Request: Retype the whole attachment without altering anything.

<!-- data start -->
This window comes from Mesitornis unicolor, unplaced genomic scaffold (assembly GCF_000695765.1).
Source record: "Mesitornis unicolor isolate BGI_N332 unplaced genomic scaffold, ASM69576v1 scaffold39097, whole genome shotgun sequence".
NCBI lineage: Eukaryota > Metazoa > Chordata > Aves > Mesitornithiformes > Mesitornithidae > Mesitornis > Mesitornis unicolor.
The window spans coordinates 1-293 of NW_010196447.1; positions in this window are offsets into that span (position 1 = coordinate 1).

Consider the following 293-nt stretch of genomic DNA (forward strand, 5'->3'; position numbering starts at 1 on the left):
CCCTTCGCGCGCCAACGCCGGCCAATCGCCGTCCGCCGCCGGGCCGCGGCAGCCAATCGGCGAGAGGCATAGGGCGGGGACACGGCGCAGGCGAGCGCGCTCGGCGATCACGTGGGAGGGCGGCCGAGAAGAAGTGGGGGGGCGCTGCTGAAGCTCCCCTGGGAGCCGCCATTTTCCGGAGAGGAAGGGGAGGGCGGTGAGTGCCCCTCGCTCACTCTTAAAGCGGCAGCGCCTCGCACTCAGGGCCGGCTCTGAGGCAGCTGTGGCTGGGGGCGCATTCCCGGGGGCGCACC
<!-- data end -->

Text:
This window comes from Mesitornis unicolor, unplaced genomic scaffold (assembly GCF_000695765.1).
Source record: "Mesitornis unicolor isolate BGI_N332 unplaced genomic scaffold, ASM69576v1 scaffold39097, whole genome shotgun sequence".
NCBI lineage: Eukaryota > Metazoa > Chordata > Aves > Mesitornithiformes > Mesitornithidae > Mesitornis > Mesitornis unicolor.
The window spans coordinates 1-293 of NW_010196447.1; positions in this window are offsets into that span (position 1 = coordinate 1).

Consider the following 293-nt stretch of genomic DNA (forward strand, 5'->3'; position numbering starts at 1 on the left):
CCCTTCGCGCGCCAACGCCGGCCAATCGCCGTCCGCCGCCGGGCCGCGGCAGCCAATCGGCGAGAGGCATAGGGCGGGGACACGGCGCAGGCGAGCGCGCTCGGCGATCACGTGGGAGGGCGGCCGAGAAGAAGTGGGGGGGCGCTGCTGAAGCTCCCCTGGGAGCCGCCATTTTCCGGAGAGGAAGGGGAGGGCGGTGAGTGCCCCTCGCTCACTCTTAAAGCGGCAGCGCCTCGCACTCAGGGCCGGCTCTGAGGCAGCTGTGGCTGGGGGCGCATTCCCGGGGGCGCACC